Industrial Tourism in Japan
Ehime is blessed with long hours of sunlight, making it an active producer of fruits and ranking high in the number of fruits produced, mostly citrus. It was the largest producer of a citrus fruit called iyokan in 2015 and kiwi in 2017. Its marine industry flourishes thanks to the Seto Inland Sea, which is full of various kinds of fish. Red sea bream, yellowtail, and flounder are among the types commonly fished, while pearls are collected from the Uwa Sea located in the southwest. Popular tourist spots include the Dogo hot springs, which are said to be the oldest hot springs in Japan; Matsuyama Castle, which is one of the few castles remaining from the early modern period; and Shimanami Kaido, which is a bike route that crosses the Seto Inland Sea and includes beautiful islands. Ehime’s traditional crafts revolve around paper-related work, such as decorative gift-wrapping, which are essential for Japanese ceremonial occasions. To this day, Ehime is home to many paper and pulp factories. It is also known across Japan for the towel industry in Imabari City.
Rain is sparse in Kagawa, making it unfit for rice production and steering it towards flour production since olden times. It developed an udon noodle culture due to the shallow sea being fit for salt production and flour being a raw ingredient for soy sauce. Sanuki udon is nationally renowned and is one of Gifu’s tourism resources. Shodoshima is an island on the Seto Inland Sea with a climate similar to areas in the Mediterranean Sea. It is an active producer of olives and handmade somen – thin noodles made from flour. Japanese noodles and frozen foods stand out among the products manufactured in Kagawa. It is also known for the glittering Kagawa lacquerware, which uses Thai and Chinese techniques, and an important traditional architectural detail called ranma. Naoshima Island, which is the main location for the Setouchi Triennale, a famous art event, also belongs to Kagawa.
The northern mountains prevent monsoons, maintaining a warm climate in the southern area next to the Pacific throughout the year. This helps invigorate vegetable cultivation, making Kochi one of Japan’s largest producers of green bell peppers and eggplants. The southern coast meets the Pacific ocean, creating ideal grounds for a thriving skipjack and bluefin tuna fishing industry. Skipjack tuna is a popular specialty in Kochi, and the region was also the largest consumer of skipjack tuna in Japan for a year between 2010 and 2012. Kochi is also dense with calm and tropical nature, and the Shimanto River running through the area is known as Japan’s last clear stream. It also produces cedar and Hinoki cypress wood from its dense forests that account for 84% of its total area. Kochi produced many important figures in the establishment of the contemporary Japanese government and has many historical sites from that time. Tosa Washi, which has over a thousand years of history, and Tosa uchihamono, which are hammer-forged blades that have been around since the 16th century, are designated as traditional crafts.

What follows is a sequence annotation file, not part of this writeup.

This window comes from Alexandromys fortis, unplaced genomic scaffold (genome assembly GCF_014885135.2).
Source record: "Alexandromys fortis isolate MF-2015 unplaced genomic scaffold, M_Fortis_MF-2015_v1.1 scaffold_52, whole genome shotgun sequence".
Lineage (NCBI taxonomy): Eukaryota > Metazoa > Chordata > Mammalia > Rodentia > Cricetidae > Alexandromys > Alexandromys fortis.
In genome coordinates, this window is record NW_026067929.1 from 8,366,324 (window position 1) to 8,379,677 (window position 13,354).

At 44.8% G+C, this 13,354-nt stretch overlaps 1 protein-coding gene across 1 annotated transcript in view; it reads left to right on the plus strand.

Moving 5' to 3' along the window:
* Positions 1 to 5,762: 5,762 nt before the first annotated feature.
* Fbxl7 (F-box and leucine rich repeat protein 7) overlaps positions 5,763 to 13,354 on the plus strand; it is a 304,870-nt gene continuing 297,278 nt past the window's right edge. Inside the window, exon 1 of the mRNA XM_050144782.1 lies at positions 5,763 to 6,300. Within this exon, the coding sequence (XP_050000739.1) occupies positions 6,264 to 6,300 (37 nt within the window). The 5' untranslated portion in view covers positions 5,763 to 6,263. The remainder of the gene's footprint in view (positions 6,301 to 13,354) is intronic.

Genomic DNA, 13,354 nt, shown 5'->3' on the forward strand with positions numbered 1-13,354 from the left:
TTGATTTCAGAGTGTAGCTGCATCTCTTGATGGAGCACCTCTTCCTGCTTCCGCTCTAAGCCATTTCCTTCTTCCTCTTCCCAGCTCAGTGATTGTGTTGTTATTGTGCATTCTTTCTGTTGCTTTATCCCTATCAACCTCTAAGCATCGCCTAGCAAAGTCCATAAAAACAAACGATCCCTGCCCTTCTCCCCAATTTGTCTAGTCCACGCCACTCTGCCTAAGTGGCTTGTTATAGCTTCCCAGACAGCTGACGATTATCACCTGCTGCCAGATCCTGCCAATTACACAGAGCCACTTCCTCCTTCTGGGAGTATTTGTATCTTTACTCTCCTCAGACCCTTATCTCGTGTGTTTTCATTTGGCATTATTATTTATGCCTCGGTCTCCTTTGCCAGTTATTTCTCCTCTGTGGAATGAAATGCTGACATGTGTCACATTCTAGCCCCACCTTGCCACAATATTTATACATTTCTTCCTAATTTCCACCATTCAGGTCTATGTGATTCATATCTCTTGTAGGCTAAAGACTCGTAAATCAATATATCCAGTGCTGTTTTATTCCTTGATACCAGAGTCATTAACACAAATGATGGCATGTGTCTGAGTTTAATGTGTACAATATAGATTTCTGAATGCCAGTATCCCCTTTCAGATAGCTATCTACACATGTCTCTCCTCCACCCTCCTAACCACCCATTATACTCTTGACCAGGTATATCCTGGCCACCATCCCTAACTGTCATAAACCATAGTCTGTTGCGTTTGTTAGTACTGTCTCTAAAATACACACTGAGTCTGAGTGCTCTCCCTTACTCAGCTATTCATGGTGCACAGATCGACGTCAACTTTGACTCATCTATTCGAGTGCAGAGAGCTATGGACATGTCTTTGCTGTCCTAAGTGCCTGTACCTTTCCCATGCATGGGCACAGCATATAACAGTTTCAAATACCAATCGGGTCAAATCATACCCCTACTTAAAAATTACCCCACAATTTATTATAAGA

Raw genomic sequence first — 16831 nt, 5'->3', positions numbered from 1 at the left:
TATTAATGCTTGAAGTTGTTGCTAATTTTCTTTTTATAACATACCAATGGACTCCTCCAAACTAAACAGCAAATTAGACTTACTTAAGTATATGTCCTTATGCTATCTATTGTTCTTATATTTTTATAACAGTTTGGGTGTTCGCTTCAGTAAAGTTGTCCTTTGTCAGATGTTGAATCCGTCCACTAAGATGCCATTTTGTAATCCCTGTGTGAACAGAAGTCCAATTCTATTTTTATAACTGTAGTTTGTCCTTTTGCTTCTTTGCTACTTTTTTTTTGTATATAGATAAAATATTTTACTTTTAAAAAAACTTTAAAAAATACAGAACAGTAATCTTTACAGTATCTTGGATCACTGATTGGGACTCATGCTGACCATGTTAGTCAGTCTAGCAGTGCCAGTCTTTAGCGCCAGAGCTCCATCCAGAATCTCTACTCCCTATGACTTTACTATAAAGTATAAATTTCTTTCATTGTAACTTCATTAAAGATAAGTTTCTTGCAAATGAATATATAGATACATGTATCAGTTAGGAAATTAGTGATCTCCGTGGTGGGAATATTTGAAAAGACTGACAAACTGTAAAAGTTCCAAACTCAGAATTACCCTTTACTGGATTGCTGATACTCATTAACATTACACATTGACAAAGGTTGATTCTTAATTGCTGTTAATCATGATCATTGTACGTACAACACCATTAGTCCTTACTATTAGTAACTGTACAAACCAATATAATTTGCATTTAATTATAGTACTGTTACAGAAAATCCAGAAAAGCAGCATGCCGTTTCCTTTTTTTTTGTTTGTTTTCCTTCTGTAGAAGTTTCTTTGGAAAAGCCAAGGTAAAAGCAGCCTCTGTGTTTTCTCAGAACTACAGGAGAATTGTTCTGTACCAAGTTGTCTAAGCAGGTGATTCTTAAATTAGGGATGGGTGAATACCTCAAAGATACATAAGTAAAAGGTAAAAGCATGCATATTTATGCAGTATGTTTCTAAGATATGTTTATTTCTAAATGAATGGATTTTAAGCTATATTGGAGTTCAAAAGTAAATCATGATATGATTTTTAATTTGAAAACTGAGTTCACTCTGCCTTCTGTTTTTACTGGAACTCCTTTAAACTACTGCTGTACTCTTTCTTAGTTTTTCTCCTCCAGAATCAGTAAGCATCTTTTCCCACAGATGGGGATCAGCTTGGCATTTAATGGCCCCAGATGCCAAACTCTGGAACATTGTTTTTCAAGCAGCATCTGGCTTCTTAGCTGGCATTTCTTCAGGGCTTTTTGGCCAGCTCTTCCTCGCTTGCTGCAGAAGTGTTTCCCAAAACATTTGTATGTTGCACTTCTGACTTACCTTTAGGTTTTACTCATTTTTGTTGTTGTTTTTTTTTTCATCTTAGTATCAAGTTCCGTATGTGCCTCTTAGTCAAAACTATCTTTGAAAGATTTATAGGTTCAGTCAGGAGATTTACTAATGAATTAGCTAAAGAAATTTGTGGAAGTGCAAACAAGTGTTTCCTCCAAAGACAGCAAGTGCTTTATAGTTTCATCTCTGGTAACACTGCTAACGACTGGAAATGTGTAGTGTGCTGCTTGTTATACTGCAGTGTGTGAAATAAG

Yanase Takashi Memorial Hall (“Anpanman Museum” and “Poem and Märchen Gallery” )
The Yanase Takashi Memorial Hall was founded in 1996, focusing on collections, research and publications from the eclectic and creative works of Takashi Yanase. ...
Location : Kami-City, Kochi
Tokushima is popular among both domestic and international tourists due to the big Awa Odori (Awa dance) Festival that takes place in August and the Naruto whirlpools, created by the unusual flows of current. The north and the south have different climates; it doesn’t rain much in the north, whereas the south is one of the wettest places in Japan. The local chicken is called Awa Odori chicken, named after the Awa Odori festival, and it was the most shipped poultry in Japan in 2016. Sudachi is the symbolic fruit of Tokushima and is popular all over Japan for seasoning grilled fish and other dishes. Tokushima is also known for producing seaweed in the Naruto area. The Japanese indigo dye, goods dyed using Japanese indigo, and the prized, high-end sugar called wasanbon are all designated traditional crafts. Tokushima has many factories related to LEDs, lithium-ion batteries, and pharmaceutical drugs, and puts a lot of effort into the LED industry in particular.